Thursday, September 1, 2011

Rock Hunting

We left Hays, Kansas yesterday knowing that we did not have as long of drive as our two previous days - only 350 miles or so to Isaac’s as opposed to 550.  In exploring sight-seeing possibilities, Tim found some geological formations that I thought would be worth visiting.

Not too far west on I 70 was the exit to see Castle Rock.  Once at the bottom of the ramp, the sign indicated that Castle Rock Road went in both directions.  Very helpful.  Wave and Google Maps were also less than helpful being totally stumped by Tim’s entry.  In our confusion and misdirections, we confirmed that we can argue under any circumstance, including being in two different vehicles talking over bluetooth.

Eventually we found a tourist sign stating that Castle Rock was 15 miles south of the town but failed to mention that most of that was on dirt roads.  You’d think that on such flat ground a “stand-alone” geological feature would be easy to find. Not so much. Eventually we could spot, in the far distance, something rising from the flatness.

Last night, in reviewing information on the internet, I am not sure that we saw the specific feature called Castle Rock.  We were at the geological site, but I don’t think we viewed that exact formation. Without clear directions, we drove on a rutted path up the elevation and stopped when there was a place to pull over.

It was so very quite.  No road sounds, no air traffic, no human noise in any way.  Much to the nervousness of my husband, who knows my propensity for falling, sliding, and bumping, I carefully worked my way down to a ledge in the midst of the chalky remnants of a prehistoric age.  

These striated cliffs and pillars are the reminders of a time when Kansas was part of the sea. 80 million years ago in the Cretaceous Period Kansas seas held plesiosaurs and a host of other life. Water and later wind worked together to make these formations.  The wind continues its work. Castle Rock itself had several feet of its original spire broken in a storm ten years ago.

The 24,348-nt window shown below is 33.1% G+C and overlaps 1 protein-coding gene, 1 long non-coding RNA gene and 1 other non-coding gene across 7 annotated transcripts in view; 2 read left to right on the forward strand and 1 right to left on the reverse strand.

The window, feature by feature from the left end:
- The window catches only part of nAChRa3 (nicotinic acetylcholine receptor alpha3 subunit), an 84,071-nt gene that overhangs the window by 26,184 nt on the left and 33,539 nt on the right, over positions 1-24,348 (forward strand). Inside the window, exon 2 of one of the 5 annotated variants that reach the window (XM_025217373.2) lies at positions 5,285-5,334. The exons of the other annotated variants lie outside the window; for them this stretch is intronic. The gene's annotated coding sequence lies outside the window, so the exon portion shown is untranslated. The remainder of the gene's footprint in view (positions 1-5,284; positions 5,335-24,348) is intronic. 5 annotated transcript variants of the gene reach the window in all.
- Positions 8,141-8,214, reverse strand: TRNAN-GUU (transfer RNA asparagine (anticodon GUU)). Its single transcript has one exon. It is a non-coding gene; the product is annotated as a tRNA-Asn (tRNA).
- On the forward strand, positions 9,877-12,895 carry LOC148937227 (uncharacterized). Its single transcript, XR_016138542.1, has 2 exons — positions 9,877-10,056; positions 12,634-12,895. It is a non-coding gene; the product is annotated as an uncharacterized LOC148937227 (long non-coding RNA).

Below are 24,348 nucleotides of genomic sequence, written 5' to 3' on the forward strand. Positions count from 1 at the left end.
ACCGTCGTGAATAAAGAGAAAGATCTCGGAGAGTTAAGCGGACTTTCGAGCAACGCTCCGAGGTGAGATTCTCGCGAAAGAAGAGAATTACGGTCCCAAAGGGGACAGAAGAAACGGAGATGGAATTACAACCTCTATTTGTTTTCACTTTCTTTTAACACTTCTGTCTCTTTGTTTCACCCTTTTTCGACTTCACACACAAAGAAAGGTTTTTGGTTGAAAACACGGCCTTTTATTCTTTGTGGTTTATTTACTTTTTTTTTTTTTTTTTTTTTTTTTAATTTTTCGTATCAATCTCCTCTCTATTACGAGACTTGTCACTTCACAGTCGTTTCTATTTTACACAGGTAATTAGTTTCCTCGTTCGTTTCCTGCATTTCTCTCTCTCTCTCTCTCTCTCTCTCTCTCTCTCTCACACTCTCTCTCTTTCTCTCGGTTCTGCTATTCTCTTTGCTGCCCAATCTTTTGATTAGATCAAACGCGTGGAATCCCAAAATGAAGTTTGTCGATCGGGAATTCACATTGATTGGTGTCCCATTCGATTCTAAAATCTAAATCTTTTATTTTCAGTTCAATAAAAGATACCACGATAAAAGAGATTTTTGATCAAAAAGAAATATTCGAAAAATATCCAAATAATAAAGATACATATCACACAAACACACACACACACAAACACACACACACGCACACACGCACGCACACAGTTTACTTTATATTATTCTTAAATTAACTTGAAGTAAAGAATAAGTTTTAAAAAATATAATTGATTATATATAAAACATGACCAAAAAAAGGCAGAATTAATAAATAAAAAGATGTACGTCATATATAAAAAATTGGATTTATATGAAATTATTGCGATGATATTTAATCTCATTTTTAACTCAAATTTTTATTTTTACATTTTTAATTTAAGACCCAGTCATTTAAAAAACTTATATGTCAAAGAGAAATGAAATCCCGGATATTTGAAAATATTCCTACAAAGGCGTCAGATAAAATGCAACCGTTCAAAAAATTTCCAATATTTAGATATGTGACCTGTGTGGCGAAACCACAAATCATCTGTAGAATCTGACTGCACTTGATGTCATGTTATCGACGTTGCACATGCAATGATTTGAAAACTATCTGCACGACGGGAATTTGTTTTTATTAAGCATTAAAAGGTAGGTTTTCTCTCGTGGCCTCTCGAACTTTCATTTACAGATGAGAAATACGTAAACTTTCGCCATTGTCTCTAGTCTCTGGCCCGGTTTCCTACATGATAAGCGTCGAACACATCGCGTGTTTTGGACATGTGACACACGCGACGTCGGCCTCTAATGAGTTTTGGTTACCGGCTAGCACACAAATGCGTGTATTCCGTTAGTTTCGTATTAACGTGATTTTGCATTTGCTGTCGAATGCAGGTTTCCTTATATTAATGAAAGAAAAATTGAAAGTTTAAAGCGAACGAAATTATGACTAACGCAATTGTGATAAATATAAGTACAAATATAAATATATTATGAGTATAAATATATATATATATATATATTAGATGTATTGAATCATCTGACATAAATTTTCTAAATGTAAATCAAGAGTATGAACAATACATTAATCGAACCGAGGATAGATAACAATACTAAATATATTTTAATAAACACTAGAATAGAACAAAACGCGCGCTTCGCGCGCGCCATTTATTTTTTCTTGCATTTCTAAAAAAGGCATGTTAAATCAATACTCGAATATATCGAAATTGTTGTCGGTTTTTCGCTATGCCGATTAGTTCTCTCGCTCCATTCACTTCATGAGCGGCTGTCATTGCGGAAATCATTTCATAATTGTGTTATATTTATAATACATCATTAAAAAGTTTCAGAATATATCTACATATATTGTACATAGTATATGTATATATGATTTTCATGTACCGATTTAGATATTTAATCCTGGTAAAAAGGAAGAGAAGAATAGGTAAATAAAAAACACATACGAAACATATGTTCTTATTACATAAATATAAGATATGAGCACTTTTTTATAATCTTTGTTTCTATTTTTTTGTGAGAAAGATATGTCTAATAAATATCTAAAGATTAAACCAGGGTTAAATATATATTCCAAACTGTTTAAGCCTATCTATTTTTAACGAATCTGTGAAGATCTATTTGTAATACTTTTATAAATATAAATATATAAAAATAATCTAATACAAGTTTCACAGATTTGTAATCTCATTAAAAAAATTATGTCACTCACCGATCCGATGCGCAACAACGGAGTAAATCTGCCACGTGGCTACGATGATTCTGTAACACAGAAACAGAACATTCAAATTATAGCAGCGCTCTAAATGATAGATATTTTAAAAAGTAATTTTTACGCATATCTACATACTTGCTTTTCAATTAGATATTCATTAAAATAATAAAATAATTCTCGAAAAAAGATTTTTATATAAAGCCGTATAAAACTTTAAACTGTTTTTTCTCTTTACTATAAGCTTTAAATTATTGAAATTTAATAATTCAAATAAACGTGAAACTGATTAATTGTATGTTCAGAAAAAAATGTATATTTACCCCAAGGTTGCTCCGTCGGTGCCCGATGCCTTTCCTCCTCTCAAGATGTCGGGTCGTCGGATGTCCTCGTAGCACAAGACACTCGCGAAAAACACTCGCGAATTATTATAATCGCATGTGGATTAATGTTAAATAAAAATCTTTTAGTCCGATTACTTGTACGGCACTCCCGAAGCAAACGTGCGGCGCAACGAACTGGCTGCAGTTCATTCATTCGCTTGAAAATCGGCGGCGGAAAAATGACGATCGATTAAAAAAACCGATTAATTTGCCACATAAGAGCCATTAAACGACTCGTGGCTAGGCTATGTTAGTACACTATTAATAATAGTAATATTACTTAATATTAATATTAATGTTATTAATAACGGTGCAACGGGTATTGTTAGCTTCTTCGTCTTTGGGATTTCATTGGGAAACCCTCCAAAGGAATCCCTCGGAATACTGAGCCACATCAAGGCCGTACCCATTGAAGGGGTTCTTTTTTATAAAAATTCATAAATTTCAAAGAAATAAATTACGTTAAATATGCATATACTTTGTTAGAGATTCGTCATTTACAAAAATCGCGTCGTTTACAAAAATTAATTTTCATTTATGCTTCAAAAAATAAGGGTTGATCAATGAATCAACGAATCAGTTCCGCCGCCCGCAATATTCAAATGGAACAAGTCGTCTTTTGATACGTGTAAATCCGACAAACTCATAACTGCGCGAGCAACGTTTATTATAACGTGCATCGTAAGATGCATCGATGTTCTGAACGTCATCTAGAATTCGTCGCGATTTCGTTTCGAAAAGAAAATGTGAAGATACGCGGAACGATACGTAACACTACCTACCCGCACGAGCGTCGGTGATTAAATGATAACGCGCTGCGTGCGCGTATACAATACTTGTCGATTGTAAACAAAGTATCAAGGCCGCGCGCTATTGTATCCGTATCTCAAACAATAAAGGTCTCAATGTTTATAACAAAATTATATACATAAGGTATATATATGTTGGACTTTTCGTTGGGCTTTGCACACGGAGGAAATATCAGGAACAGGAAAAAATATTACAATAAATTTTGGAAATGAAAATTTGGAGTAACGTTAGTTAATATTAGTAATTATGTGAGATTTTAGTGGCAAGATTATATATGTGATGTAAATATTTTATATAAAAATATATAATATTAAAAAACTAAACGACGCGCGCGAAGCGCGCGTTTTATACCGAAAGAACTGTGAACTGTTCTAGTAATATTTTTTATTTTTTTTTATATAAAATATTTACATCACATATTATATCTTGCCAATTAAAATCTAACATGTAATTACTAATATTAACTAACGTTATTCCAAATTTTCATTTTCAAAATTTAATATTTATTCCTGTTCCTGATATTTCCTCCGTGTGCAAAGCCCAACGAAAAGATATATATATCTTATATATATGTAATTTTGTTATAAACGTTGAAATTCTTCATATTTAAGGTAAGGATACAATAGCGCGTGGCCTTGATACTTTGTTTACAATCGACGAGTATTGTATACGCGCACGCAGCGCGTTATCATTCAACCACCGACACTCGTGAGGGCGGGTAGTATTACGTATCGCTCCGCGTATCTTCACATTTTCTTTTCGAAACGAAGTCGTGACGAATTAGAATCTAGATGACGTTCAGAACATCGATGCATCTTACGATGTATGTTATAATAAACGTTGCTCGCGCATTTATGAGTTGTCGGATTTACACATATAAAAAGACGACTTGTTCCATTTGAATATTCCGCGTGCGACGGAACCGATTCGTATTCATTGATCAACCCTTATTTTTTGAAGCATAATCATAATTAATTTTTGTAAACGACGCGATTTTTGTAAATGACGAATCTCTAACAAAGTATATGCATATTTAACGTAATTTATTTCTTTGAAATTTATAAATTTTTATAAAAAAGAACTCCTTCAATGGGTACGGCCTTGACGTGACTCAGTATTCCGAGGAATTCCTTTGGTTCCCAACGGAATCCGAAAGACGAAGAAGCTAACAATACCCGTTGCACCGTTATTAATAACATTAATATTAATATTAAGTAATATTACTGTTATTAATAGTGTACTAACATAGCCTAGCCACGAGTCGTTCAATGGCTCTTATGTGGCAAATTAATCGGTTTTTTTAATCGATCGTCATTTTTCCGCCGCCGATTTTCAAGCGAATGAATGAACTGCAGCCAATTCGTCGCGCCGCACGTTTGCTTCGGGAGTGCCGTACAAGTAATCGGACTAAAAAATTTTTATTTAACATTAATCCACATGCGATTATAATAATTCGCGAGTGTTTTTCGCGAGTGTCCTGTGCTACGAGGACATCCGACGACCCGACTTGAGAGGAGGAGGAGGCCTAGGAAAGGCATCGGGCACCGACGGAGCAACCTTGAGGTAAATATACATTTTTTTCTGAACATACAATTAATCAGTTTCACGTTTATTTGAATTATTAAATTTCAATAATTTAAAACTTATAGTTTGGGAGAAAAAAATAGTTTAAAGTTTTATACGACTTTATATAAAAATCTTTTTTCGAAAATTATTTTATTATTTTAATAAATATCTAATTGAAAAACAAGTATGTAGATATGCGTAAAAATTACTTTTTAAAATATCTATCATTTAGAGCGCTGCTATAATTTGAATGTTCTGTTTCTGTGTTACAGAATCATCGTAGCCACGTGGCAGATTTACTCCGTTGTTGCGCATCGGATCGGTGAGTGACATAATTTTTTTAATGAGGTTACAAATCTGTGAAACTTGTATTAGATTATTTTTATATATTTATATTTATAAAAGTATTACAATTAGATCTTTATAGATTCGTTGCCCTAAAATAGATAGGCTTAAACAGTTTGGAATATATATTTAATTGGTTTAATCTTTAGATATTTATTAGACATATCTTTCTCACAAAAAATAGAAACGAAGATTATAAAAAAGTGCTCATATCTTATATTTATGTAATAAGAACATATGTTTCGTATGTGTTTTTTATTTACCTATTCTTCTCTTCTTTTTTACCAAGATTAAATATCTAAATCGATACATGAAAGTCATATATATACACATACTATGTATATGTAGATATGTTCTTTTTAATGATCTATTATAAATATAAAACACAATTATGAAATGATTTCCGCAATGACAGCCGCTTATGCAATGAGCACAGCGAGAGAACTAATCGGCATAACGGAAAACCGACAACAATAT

I sat on my outcropping - closed my eyes and allowed the sun to warm my face.  The strong breeze cooled me even as the day heated to the 90’s.  So quite.  So lovely.  The details.  The fossilized  shell and tiny creatures strewn all around.  Nooks and crannies hollowed out by badland winds.  Another time and yet our time.  Here for our awe - to realize how amazingly complex and long our Creator has been creating, is still creating.  

I don’t have much patience for folks who want to put God in a box and say that creation happened 6,000 years ago “according to the Bible.”  What a simplistic and erroneous interpretation of Divine power.  I don’t have much patience for folks who want to rely on scientific hypothesis, ignoring the Divine Will in big bangs, black holes, and colliding planets.

Ancient sea and centuries of wind.  Sculptures of the most exquisite sort, holy and sacred.

Getting off the top of this thing was something of a Laurel and Hardy move.  We realized that the ruts were getting too deep for our XB and Corolla so we had to back down the road with only our mirrors in our over-loaded vehicles.  Once the ruts were not so deep we did snappy 3-point turns and headed back, calmer than we came. Richer for our experience.

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